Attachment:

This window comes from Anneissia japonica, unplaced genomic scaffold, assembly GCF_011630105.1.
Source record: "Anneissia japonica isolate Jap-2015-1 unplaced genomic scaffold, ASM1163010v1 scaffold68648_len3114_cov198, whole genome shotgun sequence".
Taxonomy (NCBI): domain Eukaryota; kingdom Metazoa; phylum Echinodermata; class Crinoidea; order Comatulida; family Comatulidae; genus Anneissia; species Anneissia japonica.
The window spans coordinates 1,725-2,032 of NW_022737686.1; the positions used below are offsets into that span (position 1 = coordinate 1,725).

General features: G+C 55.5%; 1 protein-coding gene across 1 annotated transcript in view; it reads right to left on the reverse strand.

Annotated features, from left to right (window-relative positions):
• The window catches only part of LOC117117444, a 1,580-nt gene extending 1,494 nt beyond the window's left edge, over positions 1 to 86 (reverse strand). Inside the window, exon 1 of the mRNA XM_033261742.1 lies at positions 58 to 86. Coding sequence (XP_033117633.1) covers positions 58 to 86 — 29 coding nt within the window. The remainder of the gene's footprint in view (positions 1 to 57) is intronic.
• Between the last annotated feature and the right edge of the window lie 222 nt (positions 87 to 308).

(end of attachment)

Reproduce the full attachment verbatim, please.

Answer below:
This window comes from Anneissia japonica, unplaced genomic scaffold, assembly GCF_011630105.1.
Source record: "Anneissia japonica isolate Jap-2015-1 unplaced genomic scaffold, ASM1163010v1 scaffold68648_len3114_cov198, whole genome shotgun sequence".
Taxonomy (NCBI): domain Eukaryota; kingdom Metazoa; phylum Echinodermata; class Crinoidea; order Comatulida; family Comatulidae; genus Anneissia; species Anneissia japonica.
The window spans coordinates 1,725-2,032 of NW_022737686.1; the positions used below are offsets into that span (position 1 = coordinate 1,725).

General features: G+C 55.5%; 1 protein-coding gene across 1 annotated transcript in view; it reads right to left on the reverse strand.

Annotated features, from left to right (window-relative positions):
• The window catches only part of LOC117117444, a 1,580-nt gene extending 1,494 nt beyond the window's left edge, over positions 1 to 86 (reverse strand). Inside the window, exon 1 of the mRNA XM_033261742.1 lies at positions 58 to 86. Coding sequence (XP_033117633.1) covers positions 58 to 86 — 29 coding nt within the window. The remainder of the gene's footprint in view (positions 1 to 57) is intronic.
• Between the last annotated feature and the right edge of the window lie 222 nt (positions 87 to 308).